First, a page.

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Redefining hypnosis: theory, methods and integration

Gruzelier, John. 2006. Redefining hypnosis: theory, methods and integration. Contemporary Hypnosis, 17(2), pp. 51-70. ISSN 0960-5290 [Article]

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Abstract or Description

An integration between neurobiological and sociocognitive perspectives is advocated to advance and overhaul the concept of hypnosis and its humanistic applications. The thesis is presented that hypnosis is an altered state of brain functional organization involving interrelations between brain regions initiated by the intervention of the hypnotist – that is, an atypical alteration of brain systems through an interpersonal and cultural context. Experimental evidence shows that the hypnotic process produces a brain state that is different from everyday neurophysiology, as shown by evidence of differential effects of attention and relaxation, and by evidence of cognitive and neurophysiological dissociation, which are central features of hypnosis. The hypnotic induction has a neurophysiological logic involving a temporal process that becomes conditioned to facilitate future induction and self-hypnosis. Our integrative perspective of brain systems in a social context includes a neuropsychological translation of the hypnotic induction and draws out the implications of orbital-frontal suppression for subjects being oblivious to embarrassment and being able to endure stage hypnosis. Wasteful pursuits in the field of hypnosis include the search for a single marker, premature closure of neurophysiological investigation, attributions and inferences such as ‘suggestion’ and goal-directed striving without validation and without consideration of process and mechanism, and the use of dichotomies such as ‘waking’ versus ‘sleeping’. Recommendations include considerations of multidimensionality regarding trance and levels of susceptibility; the modifiability of susceptibility; formal assessment of social conceptions about hypnosis; concurrent validation of susceptibility during experimental procedures; consideration of both objective and subjective measures of susceptibility together with cross-checking for inconsistencies; the feasibility of control conditions; assessment of processes underpinning suggestibility; distinguishing the social impact of experimental, clinical and stage hypnosis; and assessment of after-effects.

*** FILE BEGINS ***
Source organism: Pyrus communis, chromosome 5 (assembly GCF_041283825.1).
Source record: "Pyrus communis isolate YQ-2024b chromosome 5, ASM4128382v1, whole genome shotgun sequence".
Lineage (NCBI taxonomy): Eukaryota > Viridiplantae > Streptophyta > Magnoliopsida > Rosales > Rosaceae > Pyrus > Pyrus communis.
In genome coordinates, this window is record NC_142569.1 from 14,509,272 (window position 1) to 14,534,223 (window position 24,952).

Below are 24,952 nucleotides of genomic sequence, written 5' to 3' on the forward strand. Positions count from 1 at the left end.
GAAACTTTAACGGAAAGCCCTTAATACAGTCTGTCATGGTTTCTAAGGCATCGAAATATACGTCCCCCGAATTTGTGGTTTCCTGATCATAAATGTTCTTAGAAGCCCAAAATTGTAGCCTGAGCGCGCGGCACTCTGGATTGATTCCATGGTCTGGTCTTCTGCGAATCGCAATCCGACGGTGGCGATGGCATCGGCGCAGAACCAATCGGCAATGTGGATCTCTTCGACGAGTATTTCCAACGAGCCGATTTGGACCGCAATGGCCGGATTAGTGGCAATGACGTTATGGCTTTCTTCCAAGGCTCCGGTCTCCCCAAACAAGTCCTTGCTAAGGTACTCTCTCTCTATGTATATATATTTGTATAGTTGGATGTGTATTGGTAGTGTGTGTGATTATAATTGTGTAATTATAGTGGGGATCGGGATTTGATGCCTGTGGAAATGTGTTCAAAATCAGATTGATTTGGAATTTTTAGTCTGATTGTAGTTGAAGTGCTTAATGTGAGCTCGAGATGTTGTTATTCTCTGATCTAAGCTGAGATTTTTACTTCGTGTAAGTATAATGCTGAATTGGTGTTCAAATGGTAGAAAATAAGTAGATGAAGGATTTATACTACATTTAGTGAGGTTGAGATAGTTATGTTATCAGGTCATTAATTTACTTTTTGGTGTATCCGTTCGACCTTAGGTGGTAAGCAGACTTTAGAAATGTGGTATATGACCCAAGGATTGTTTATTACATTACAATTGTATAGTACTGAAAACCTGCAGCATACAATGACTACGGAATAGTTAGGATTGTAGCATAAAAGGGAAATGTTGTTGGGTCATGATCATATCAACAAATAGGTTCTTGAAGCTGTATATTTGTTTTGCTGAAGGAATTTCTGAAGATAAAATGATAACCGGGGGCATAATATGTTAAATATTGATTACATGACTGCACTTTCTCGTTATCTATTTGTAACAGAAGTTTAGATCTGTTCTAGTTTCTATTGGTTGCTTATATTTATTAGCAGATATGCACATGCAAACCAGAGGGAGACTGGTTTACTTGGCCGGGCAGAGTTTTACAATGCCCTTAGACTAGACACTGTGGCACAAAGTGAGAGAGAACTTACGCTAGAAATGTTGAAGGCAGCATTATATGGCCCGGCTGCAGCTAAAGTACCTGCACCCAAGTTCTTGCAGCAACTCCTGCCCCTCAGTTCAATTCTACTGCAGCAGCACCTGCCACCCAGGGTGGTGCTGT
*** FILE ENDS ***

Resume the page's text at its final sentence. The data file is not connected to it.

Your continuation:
Item Type:

Article

Identification Number (DOI):

https://doi.org/10.1002/ch.193

Departments, Centres and Research Units:

Psychology

Dates:

DateEvent
2006Published

Item ID:

5203

Date Deposited:

16 Mar 2011 08:15

Last Modified:

30 Jun 2017 15:27

Peer Reviewed:

Yes, this version has been peer-reviewed.

URI:

http://research.gold.ac.uk/id/eprint/5203

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